Deepest Budget Cuts Comic Strips
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boss: we need to reduce our expense budget to 40% of our capital budget. dilbert: why do we need to do that? boss: because the ratio is too high. dilbert: are you saying we can't afford it? boss: no. i'm saying the ratio is too high. dilbert: okay, but by what standard is it "too high"? boss: by historical standards, it has never been this high. dilbert: i don't think we want to start using an irrelevant ratio to manage the department. boss: to be fair, this is just the first time you noticed.
male office worker: can you help me with something? dilbert: no, our employee compensation system incentivizes me to let you fail so i can lay claim to a larger share of our limited budget for raises. maybe you could ask someone who is less aware. office worker: none of them are smart enough to help.
boss: i can't approve your budget because you didn't follow the seventeen-step workflow procedure. dilbert: it is not humanly possible to follow the company workflow procedure and also accomplish anything useful. boss: would it help if i add a few steps? dilbert: yes, if you have to go back to your office to do it.
wally: i decided to try my hand at writing fiction. i like writing fiction because it doesn't require any research. i can literally make up a story out of nothing. i feel sorry for nonfiction writers. they have to get the facts right. but a fiction writer only has to use imagination. i can make any wild assumptions about the future that i want. boss: i asked you here to talk about your budget forecast. wally: that's what i was talking about.
the boss: i can't give you a raise because you did not complete your project. dilbert: that's because you canceled my project for budget reasons and assigned me to work on another project. the boss: did you finish your new project? dilbert: you only recently assigned it to me. the boss: apparently, i keep giving you work, but you never complete any of it. dilbert visually distressed: that is a total distortion of what happened! dilbert: i can't reward you for having good intentions and finishing nothing! dilbert: why not wait and see now i do on my current project? the boss: we don't need that anymore.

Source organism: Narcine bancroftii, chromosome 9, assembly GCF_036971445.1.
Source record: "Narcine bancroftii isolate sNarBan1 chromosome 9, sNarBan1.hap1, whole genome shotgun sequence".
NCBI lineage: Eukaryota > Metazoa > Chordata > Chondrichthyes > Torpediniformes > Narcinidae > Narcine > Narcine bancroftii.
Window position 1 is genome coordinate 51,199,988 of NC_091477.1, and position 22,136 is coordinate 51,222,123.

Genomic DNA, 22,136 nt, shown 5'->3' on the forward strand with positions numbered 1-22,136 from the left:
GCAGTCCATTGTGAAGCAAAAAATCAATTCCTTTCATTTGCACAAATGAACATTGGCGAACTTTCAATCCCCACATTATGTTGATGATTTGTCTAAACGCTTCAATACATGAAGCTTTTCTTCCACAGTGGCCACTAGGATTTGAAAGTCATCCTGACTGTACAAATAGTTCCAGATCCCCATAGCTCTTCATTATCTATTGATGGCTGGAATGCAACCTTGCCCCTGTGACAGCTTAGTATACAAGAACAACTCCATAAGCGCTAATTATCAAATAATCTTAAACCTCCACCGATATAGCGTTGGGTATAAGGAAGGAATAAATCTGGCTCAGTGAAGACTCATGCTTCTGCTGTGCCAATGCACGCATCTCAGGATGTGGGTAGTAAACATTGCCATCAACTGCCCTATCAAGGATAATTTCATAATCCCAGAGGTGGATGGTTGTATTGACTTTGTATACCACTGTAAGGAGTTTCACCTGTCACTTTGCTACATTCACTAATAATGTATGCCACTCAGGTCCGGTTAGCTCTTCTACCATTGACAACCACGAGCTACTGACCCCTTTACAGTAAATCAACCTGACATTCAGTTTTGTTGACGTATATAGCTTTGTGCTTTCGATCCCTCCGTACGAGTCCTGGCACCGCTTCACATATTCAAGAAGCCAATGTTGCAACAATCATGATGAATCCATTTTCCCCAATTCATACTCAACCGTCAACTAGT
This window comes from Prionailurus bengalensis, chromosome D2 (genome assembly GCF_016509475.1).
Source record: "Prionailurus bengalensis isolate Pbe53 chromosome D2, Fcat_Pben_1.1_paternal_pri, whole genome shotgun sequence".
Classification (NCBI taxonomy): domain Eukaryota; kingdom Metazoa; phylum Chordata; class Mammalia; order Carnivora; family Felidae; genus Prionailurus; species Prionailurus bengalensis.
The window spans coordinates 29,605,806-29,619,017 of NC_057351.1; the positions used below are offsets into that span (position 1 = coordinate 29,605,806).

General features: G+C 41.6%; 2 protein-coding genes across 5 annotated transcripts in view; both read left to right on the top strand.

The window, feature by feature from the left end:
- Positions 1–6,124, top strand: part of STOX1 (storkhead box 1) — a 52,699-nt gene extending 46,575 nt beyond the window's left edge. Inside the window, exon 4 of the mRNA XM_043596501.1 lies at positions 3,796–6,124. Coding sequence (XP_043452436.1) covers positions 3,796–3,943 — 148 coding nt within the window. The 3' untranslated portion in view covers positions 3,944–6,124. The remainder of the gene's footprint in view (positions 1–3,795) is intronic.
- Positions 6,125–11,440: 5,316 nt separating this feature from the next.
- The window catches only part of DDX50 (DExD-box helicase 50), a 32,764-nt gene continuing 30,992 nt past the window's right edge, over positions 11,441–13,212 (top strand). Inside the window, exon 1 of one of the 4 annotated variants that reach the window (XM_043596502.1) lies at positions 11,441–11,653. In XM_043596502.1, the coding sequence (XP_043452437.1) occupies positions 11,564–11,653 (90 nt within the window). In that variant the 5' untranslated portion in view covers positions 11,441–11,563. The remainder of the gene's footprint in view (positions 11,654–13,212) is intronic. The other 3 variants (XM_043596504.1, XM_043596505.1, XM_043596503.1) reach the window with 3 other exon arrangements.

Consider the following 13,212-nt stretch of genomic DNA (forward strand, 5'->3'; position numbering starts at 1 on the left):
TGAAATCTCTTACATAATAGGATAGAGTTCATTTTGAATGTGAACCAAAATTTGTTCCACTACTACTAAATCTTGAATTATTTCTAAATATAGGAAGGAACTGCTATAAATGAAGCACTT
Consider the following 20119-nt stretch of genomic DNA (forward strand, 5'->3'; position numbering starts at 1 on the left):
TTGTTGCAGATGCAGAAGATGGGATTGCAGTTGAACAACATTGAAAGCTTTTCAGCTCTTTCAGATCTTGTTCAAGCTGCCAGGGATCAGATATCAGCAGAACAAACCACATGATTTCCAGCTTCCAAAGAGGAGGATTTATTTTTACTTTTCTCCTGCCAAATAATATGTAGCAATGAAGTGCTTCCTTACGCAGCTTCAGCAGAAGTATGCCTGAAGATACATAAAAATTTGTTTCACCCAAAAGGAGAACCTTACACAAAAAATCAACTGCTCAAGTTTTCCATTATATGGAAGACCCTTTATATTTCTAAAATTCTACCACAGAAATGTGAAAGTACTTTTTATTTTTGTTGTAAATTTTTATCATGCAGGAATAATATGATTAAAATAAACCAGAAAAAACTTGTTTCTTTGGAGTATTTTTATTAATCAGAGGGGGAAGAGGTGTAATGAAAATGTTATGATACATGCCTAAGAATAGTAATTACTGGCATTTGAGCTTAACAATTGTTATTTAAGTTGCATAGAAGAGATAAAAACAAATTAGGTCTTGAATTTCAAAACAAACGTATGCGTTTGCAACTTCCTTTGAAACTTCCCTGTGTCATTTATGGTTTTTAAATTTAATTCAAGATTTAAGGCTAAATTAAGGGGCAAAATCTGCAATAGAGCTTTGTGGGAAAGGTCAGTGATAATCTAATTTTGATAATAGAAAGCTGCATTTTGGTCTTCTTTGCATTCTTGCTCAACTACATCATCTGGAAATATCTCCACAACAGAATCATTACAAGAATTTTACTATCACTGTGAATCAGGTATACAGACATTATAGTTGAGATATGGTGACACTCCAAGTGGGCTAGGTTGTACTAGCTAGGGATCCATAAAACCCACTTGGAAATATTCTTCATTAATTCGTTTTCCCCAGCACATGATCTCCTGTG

the boss: did you read my suggestions on the user interface? dilbert: yes, but we'll need a bigger budget if you want to make the user interface so easy that even you can use it. the boss: just make it so the average idiot can use it. dilbert: we did, but we didn't anticipate any below-average idiots.
the boss: i'm looking for nominations for employee of the year. the boss: does anyone have a suggestion? dilbert: hypothetically, would the winner of this award be likely to get a larger-than-normal pay raise? the boss: i would think so, yes. dilbert: and is it true that our budget for raises is limited? the boss: yes, of course. dilbert: would it not be against my best interests to nominate an employee who is competing with me for scarce resources? the boss: let's just forget i brought it up. dilbert: i nominate myself.
Tina: How reliable are your ten-year financial projections? Dilbert: They are as reliable as all other ten-year financial predictions. Tina: Okay, good. Dilbert: Why do I feel guilty every time I talk at work?
Dilbert: Did you approve my budget request? Boss: No, you used the old form. Dilbert: Do we have new forms? Boss: In hindsight, we should have funded the creation of new budget request forms before we made the old ones obsolete.